A Small Southern Town in Northwest Washington

hush puppy

D.C. has a long list of traditional southern-style restaurants, so you’d be forgiven for wondering why it needed another.  But you shouldn’t wonder after seeing Eatonville‘s unorthodox starter above — a single fried hushpuppy the size of a baseball filled with leek fondue and rock shrimp. It is seriously effing delicious.

Eatonville Restaurant

Set on the same 14th Street corner as sister restaurant Busboys and Poets, Eatonville is named in honor of Zora Neale Hurston, the Harlem renaissance author and playwright. Hurston grew up in Eatonville, Florida, one of the first southern towns created by African-Americans after slavery ended. The name really made an impression on me as I realized how thoughtful they’ve been in putting the place together. From picket fences and rocking chairs flanking the bar to drinks served in mason jars, this was more than another DC restaurant with southern fare… I felt like I’d hopped a train to a small town in the Deep South.

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Eating on the Edge: City Island


Endless Simmer’s NYC-based tasting team is bypassing the cutesy outer borough neighborhoods and taking the subway to the end of the line, then getting on a bus and taking that to the end of the line, then seeing what we can find to eat.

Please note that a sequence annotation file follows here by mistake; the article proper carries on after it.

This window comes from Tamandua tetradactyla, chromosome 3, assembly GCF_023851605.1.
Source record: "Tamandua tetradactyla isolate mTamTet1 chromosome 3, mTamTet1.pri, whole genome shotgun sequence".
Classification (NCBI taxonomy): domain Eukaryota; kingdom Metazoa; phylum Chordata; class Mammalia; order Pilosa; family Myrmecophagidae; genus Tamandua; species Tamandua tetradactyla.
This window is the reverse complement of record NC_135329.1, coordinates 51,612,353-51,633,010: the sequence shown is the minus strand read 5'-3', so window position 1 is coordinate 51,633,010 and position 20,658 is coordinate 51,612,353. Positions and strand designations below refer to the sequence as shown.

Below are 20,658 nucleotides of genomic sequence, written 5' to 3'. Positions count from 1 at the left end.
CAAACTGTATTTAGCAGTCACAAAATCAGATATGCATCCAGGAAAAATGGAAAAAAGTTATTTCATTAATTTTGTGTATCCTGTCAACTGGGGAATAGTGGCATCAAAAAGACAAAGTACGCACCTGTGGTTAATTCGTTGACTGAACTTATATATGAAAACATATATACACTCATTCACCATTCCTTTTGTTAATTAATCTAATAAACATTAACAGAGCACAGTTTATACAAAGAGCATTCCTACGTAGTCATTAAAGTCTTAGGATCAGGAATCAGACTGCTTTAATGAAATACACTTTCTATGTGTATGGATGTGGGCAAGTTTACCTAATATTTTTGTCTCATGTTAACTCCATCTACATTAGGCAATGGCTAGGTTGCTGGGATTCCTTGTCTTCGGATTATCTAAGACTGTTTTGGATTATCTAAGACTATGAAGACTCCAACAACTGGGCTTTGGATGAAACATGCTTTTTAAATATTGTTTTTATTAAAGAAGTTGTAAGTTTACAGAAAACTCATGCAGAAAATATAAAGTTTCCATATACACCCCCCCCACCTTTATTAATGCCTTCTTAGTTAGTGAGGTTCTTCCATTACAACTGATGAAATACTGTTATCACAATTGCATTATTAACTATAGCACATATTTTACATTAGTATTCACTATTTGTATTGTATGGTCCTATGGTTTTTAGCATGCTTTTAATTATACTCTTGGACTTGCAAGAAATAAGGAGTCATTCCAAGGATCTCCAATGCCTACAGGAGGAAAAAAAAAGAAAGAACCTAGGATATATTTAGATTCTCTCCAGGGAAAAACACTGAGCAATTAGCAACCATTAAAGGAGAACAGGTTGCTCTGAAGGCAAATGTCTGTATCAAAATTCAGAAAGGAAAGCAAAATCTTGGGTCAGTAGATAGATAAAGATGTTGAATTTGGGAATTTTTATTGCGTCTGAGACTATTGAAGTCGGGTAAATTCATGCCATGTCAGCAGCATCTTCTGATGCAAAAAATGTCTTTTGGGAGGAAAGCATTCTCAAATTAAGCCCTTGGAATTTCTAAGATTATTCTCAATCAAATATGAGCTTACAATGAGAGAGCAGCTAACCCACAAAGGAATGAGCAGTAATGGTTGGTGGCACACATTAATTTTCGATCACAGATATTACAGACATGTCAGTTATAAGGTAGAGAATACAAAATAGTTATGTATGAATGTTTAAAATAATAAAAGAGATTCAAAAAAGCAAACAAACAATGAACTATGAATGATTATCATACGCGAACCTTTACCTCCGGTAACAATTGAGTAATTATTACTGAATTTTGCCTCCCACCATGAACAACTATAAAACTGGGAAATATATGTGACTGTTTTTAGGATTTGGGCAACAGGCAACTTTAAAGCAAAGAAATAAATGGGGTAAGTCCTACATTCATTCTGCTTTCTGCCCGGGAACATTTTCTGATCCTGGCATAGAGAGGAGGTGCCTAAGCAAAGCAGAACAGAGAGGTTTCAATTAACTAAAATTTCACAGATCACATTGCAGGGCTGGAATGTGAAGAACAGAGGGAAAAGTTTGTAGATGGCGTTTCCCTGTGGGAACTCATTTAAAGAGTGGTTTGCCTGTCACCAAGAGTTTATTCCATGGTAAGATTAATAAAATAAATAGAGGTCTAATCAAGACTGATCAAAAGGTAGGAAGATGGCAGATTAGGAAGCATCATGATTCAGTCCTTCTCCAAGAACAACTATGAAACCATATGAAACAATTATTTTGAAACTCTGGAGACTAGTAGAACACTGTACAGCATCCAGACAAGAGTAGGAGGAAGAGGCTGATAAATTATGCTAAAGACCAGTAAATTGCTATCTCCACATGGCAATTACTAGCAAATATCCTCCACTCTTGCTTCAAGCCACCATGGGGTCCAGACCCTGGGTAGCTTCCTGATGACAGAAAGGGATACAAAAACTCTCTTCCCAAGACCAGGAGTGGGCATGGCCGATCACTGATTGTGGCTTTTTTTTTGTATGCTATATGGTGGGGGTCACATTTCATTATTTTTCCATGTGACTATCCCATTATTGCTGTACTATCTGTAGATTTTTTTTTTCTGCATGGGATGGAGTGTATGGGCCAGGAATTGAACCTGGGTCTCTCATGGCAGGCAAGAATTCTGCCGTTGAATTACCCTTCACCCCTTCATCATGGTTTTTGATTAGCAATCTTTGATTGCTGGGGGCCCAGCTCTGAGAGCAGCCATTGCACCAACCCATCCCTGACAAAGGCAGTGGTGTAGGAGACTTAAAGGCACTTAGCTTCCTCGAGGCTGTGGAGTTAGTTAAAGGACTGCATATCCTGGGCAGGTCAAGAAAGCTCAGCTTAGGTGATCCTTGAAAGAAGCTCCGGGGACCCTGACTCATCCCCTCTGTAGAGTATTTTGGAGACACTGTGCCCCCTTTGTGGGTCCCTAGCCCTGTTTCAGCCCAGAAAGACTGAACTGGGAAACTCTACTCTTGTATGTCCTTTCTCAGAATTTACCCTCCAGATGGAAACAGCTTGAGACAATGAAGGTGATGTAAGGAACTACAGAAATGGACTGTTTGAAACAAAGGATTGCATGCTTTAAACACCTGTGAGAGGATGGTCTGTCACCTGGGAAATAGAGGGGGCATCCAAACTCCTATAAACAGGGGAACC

This week’s destination — City Island — is seriously the edge-edge-edge of New York City. It’s kind of like an adorable New England fishing village, except it’s actually in The Bronx, retains just a smidge of that New York City grime, and you can get there on the MTA bus. Take the 6 train all the way to the end of the line, then hop on the Bx29 bus, which takes you across a bridge onto this amazing little island where they’ll deep-fry anything that swims. Just hope this fish isn’t too local.

frogs legs

Since we came this far, we figured we might as well go all the way to the water’s edge, where Tony’s Pier offers lunch at picnic tables right on the sound. As you can see, inside NYC or not, they’ve got pretty much the whole nine yards when it comes to summer-y fried seafood. Yes, even frog’s legs, which I’m pretty sure I disapprove of eating anywhere outside of Paris, but definitely in The Bronx.

fried clams

Instead I went with the pretty perfect fried clam strips meal. Most excitedly, it turns out Tony’s has pioneered a new form of serving a five-course meal. I call it the slow reveal. This looks like just a giant pile of fried clams, with a super-sad side salad thrown in for good measure, right? Wrong!

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